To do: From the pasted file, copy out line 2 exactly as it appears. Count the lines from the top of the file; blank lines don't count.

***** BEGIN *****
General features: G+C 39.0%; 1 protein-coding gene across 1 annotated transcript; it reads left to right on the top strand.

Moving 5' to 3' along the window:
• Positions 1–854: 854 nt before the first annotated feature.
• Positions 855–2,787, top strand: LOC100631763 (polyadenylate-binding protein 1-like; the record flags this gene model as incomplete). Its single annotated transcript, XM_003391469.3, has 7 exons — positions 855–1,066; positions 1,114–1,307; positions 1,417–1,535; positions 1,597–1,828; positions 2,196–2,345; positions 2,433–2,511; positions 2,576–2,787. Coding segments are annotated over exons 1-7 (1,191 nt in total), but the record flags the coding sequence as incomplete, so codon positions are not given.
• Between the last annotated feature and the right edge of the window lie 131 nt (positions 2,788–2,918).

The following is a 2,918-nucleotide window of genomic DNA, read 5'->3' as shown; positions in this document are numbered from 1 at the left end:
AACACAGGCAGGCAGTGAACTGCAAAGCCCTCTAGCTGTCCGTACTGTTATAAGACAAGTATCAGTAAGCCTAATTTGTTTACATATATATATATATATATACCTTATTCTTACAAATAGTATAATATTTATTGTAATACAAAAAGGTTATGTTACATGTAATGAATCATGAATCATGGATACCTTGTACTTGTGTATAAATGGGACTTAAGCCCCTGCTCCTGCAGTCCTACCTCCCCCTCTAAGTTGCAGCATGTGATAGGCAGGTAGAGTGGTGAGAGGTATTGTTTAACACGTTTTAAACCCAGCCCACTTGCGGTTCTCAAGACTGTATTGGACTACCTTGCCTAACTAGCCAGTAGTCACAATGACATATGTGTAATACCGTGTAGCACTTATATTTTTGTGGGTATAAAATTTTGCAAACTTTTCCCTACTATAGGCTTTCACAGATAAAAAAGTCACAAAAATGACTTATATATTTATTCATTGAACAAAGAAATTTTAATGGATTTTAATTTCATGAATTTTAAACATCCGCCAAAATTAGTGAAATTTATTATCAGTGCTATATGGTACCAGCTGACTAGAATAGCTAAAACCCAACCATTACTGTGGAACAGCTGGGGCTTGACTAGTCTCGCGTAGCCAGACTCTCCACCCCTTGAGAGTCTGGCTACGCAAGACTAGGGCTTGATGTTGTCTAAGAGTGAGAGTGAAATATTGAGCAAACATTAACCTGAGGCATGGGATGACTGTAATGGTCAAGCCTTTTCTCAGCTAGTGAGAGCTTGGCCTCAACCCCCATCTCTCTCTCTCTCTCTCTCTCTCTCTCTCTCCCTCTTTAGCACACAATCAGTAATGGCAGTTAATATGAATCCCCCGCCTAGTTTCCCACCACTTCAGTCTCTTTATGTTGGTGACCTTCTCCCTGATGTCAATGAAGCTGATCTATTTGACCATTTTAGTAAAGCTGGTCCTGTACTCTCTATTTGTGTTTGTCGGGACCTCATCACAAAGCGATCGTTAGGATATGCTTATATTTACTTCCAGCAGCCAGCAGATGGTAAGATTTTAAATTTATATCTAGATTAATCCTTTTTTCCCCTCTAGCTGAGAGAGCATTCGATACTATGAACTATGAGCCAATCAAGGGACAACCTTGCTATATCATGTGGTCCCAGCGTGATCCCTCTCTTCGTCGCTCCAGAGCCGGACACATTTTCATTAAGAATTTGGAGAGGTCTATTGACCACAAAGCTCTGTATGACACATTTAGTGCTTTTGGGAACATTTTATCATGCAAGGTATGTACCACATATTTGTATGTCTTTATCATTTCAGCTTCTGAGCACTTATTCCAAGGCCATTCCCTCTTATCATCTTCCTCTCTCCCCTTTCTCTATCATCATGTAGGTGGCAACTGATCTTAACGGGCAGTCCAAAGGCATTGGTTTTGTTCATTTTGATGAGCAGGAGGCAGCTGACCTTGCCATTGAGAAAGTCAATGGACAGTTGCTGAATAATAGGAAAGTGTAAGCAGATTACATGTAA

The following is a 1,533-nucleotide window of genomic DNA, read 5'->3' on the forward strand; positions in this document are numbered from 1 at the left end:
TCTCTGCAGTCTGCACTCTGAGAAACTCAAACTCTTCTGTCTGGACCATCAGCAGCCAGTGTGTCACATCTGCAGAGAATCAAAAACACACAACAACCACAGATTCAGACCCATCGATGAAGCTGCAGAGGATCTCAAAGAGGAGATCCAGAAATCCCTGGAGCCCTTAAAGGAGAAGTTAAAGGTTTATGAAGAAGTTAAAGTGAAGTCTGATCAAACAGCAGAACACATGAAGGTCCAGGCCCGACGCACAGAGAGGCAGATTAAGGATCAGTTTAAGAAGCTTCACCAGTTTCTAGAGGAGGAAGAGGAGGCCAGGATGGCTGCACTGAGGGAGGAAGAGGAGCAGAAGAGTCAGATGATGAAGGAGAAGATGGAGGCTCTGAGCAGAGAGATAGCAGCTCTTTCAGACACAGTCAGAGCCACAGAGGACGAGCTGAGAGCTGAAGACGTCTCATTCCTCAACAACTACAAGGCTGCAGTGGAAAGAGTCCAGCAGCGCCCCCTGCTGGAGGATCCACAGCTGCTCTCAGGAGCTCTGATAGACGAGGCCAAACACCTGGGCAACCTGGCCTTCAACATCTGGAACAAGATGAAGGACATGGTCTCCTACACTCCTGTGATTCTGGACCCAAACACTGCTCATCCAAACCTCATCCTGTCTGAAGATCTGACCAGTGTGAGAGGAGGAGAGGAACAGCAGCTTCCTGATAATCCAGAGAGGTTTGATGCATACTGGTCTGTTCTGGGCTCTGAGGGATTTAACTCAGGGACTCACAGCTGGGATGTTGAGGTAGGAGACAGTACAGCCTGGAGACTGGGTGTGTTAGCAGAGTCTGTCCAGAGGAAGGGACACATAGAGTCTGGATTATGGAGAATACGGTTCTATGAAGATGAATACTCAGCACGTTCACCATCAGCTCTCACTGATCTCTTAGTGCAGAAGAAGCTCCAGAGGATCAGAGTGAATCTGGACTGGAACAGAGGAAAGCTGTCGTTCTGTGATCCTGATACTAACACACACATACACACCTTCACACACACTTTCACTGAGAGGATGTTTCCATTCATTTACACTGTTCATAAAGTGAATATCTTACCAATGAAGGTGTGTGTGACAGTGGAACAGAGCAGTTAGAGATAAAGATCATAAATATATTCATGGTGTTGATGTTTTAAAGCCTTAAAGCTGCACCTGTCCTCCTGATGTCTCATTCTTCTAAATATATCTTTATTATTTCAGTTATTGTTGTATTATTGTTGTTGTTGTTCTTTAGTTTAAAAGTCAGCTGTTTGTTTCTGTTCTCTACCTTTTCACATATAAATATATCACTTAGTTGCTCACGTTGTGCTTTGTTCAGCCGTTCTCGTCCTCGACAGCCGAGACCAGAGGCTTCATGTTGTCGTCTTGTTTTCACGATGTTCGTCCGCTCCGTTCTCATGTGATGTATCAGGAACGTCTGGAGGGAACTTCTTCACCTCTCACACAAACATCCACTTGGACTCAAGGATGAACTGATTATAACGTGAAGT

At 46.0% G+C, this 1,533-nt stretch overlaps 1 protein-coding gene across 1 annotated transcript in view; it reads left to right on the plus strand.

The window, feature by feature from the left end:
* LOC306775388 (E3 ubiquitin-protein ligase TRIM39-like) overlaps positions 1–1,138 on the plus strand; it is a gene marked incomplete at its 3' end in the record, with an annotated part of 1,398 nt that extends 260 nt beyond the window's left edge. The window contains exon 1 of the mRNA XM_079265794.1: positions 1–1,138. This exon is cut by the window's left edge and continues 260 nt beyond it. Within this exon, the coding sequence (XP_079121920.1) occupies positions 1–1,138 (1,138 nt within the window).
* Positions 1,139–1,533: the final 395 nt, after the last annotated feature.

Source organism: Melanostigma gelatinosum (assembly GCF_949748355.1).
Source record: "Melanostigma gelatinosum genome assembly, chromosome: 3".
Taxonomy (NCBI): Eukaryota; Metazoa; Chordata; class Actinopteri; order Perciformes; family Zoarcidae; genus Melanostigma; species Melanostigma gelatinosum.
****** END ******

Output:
Moving 5' to 3' along the window: